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The plight of KSRTC

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The plight of KSRTC
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The Kerala State Road Transport Corporation (KSRTC) is one of the state’s oldest public sector organisations. It is one of the oldest state run public bus transport services in India.

Despite its prestigious tradition, the state-run public transport company has become a subject of ridicule for quite some time. KSRTC has become a perfect example of disorganisation and negligence so much that the people have begun questioning the need for its existence. The company incurs a monthly loss of about Rs 140 crore. Despite the colossal loss, the need to continue functioning might be justified by those who keep saying that the public service endeavours shouldn’t be gauged only in terms of profit and loss.

However, it’s a fact that the transport corporations in neighbouring states operating under the respective governments, function smoothly bringing in huge profits. But the state of KSRTC is deteriorating day by day. Employees and pensioners have begun protests due to their pathetic situation as a result of blocked or delayed salaries and pensions.

It’s the policy of the LDF government to revamp KSRTC. Finance Minister Thomas Isaac had said, two weeks earlier, that the government would initiate steps to make the state carrier profitable in three years. Professor Sushil Khanna of Indian Institute of Management Kolkata wasappointed by the governmentto study in detail the functioning and operations of KSRTCand submit a report within three months. The detailed report that was supposed to be submitted at the end of December 2016 hasn’t been ready yet. One has to wait and watch the ‘magic spells’ cast by Khanna and the subsequent measures adopted by the government.

When all is said and done, the KSRTC isn’t a company coveted by public at all. The changing governments in power and trade unions have a role in landing the company in its present crisis. KSRCT has the highest national average of the ratio of the number of buses to employees. Taking into account the number of temporary staff, each bus has nine employees.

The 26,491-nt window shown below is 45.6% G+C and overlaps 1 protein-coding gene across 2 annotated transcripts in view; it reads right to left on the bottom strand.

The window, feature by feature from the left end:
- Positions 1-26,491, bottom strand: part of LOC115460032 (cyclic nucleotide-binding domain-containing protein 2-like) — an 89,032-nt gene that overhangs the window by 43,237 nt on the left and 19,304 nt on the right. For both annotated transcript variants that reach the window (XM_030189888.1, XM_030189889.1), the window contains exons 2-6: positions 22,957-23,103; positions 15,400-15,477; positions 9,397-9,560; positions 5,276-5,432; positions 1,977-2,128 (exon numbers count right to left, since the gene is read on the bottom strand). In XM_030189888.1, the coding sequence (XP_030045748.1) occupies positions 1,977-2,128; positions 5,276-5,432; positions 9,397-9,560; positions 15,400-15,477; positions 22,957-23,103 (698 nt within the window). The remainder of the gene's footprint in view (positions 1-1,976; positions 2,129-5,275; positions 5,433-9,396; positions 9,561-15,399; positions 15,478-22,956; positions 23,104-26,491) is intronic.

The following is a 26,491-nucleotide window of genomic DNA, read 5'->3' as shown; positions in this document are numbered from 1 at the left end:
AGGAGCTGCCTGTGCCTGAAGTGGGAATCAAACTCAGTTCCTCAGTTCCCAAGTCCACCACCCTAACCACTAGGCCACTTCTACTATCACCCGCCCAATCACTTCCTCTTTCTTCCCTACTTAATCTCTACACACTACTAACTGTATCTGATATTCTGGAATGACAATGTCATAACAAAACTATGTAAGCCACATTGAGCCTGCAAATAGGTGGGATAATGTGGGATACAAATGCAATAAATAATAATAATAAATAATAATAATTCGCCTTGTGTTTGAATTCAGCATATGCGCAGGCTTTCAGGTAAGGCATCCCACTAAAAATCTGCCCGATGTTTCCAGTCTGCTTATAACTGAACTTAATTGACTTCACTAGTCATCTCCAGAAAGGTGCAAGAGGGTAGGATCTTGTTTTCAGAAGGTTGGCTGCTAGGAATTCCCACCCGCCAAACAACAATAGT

Still, they are unable to provide even half the quality of service given by the private buses that run with only two employees. The employee associations therefore have a huge responsibility in this regard. The trade union backed by the CPM is the most prominent association in the organisation. With the CPM leadership in power at present, would they initiate steps to pull out a public sector organisation dominated by their trade union, from crisis?

Despite the frequent announcements by the Ministers, indications suggest that things are taking a precarious turn. Private buses dominate the transport sector of Kerala especially the domesticroutes in the state. The LDF had in May 2009 issued an order cancelling the permits for private buses in domesticroutes. However, it was revoked during the tenure of the previous UDF government thereby adopting the stand of aiding the private buses.

The time limit of the affidavit passed by the UDF government on February 8, 2016 related to permits for 31 domesticroutes and those of limited stop ordinary buses, has come to an end last Wednesday. Permitting more KSRTC bus services in these local routes is what should be done to save the company. But there have been reports of the LDF government prepping for amending the order allowing private bus services in these routes. The leadership of the private bus operators association have even released such blatant announcements.

If this continues to be the case, the LDF government is likely to follow the same path as the UDF government. Increasing the number of ordinary buses in domesticrouteswhich would benefit the people and short distance travellers and establishing monopoly over such routes by the KSRTC are the measures to be followed in order to save the company.

If the LDF government continue issuing permits for private buses, the announcements and promises by the Ministers would be deemed insincere and cease to convince the common man. KSRTC would be able to pull itself out of the crisis by increasing the number of ordinary buses, interstate buses and luxury bus services and also by providing excellent service to the people. Whether the government would be willing to take a bold move in this regard is yet to be seen.

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